The following morning, I went to the new site to take some final photos of the site. I witnessed Raymond and some local volunteers and parents planting corn, which will help to relieve some of the food costs when it is harvested. By this point, the classrooms were completely decorated and we worked on decorating the bedrooms. I must admit, the rooms look pretty cute with the stickers adorning the walls and the glow in the dark stars on the ceilings.

Following my visit to the new site, I went back to the orphanage to say a final goodbye to the children and teachers. The kids sang for me as I sat there taking it all in and realizing that I was actually leaving (again). Alex refused to let the kids sing the ‘Goodbye song’ as he knew that I had already cried enough about leaving Ghana and he didn’t want to see me cry anymore. That song gets to me every time the kids sing it so I have to admit, I was quite happy that they didn’t sing it this time.

As my flight was at 11pm, Raymond decided that we should leave Hohoe around 1:30pm. I knew that we would not leave at 1:30 because, come on, this is Ghana that we are talking about, but I didn’t expect that we wouldn’t leave til 4pm. Luckily we still had plenty of time to drive to Accra and stop by Alex and Raymond’s uncle’s house before my flight. As we drove out of Wegbe, the Christ Orphanage kids were crossing the road to go to the park to play. They yelled out my name as I waved to them and started crying. It was nice to see them again before leaving but it was very difficult, as I wanted to go play with them at the park. I didn’t want to endure the 4 hour drive to Accra and then the long flight back to LA. I wasn’t ready to leave.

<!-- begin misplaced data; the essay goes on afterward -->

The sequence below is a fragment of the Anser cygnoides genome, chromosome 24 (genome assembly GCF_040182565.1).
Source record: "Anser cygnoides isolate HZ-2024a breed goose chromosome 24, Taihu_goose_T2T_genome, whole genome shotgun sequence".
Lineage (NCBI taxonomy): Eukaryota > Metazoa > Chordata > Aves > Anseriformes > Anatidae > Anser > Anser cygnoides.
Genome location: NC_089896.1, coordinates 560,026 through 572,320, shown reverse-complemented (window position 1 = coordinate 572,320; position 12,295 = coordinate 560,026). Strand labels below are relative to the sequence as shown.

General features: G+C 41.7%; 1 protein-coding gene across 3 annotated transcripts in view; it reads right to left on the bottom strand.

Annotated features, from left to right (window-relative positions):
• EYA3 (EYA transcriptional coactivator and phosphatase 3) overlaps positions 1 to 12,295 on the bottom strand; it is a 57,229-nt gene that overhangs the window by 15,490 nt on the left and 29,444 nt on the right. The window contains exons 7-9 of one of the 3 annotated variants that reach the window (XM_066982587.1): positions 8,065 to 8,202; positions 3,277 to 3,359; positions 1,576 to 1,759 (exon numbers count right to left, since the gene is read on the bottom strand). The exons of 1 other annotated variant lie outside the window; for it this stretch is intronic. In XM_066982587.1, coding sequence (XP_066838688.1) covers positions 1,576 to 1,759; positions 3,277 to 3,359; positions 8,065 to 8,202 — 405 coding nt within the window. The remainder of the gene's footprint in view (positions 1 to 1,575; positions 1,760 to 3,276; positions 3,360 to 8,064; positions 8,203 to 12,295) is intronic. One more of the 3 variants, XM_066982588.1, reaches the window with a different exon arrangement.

Although I didn’t get to see the kids officially move into the new site or do everything that I wanted to do while I was there, I think I accomplished a lot. I learned so much more about the Ghanaian life style. I learned more about what life would entail when I finally make that step and move to Ghana. I realized that I have the potential to continue to make great things happen for the community in Ghana that I care about so much and other communities that I hope to be able to help in the future. And most of all, I learned once again to appreciate life and live every moment to the fullest. I learned the hard way that nothing in life in certain and that things can change (for the better or worse) in the blink of an eye.